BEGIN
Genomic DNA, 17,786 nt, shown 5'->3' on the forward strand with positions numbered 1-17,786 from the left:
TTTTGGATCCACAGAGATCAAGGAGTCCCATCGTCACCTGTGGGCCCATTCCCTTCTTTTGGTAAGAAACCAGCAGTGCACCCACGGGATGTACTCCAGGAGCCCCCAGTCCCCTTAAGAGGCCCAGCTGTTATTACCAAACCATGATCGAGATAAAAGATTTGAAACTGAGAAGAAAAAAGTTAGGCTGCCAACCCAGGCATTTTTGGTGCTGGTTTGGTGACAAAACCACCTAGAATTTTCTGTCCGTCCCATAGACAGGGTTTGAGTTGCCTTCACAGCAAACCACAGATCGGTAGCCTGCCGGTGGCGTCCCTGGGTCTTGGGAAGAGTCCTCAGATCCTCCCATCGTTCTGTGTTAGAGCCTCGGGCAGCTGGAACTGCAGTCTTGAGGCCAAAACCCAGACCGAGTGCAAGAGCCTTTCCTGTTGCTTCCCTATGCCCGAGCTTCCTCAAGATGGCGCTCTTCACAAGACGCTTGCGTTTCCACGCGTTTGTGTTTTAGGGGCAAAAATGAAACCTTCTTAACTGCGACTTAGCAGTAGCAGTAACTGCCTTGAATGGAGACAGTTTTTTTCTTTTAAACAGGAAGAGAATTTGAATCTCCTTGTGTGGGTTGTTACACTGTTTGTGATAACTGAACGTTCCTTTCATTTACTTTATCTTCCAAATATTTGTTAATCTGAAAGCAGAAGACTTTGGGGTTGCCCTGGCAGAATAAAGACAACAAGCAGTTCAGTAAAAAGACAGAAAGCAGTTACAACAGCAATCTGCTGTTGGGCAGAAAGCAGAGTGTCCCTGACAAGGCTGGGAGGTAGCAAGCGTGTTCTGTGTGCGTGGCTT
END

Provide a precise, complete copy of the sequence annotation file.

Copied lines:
Genomic DNA, 17,786 nt, shown 5'->3' on the forward strand with positions numbered 1-17,786 from the left:
TTTTGGATCCACAGAGATCAAGGAGTCCCATCGTCACCTGTGGGCCCATTCCCTTCTTTTGGTAAGAAACCAGCAGTGCACCCACGGGATGTACTCCAGGAGCCCCCAGTCCCCTTAAGAGGCCCAGCTGTTATTACCAAACCATGATCGAGATAAAAGATTTGAAACTGAGAAGAAAAAAGTTAGGCTGCCAACCCAGGCATTTTTGGTGCTGGTTTGGTGACAAAACCACCTAGAATTTTCTGTCCGTCCCATAGACAGGGTTTGAGTTGCCTTCACAGCAAACCACAGATCGGTAGCCTGCCGGTGGCGTCCCTGGGTCTTGGGAAGAGTCCTCAGATCCTCCCATCGTTCTGTGTTAGAGCCTCGGGCAGCTGGAACTGCAGTCTTGAGGCCAAAACCCAGACCGAGTGCAAGAGCCTTTCCTGTTGCTTCCCTATGCCCGAGCTTCCTCAAGATGGCGCTCTTCACAAGACGCTTGCGTTTCCACGCGTTTGTGTTTTAGGGGCAAAAATGAAACCTTCTTAACTGCGACTTAGCAGTAGCAGTAACTGCCTTGAATGGAGACAGTTTTTTTCTTTTAAACAGGAAGAGAATTTGAATCTCCTTGTGTGGGTTGTTACACTGTTTGTGATAACTGAACGTTCCTTTCATTTACTTTATCTTCCAAATATTTGTTAATCTGAAAGCAGAAGACTTTGGGGTTGCCCTGGCAGAATAAAGACAACAAGCAGTTCAGTAAAAAGACAGAAAGCAGTTACAACAGCAATCTGCTGTTGGGCAGAAAGCAGAGTGTCCCTGACAAGGCTGGGAGGTAGCAAGCGTGTTCTGTGTGCGTGGCTT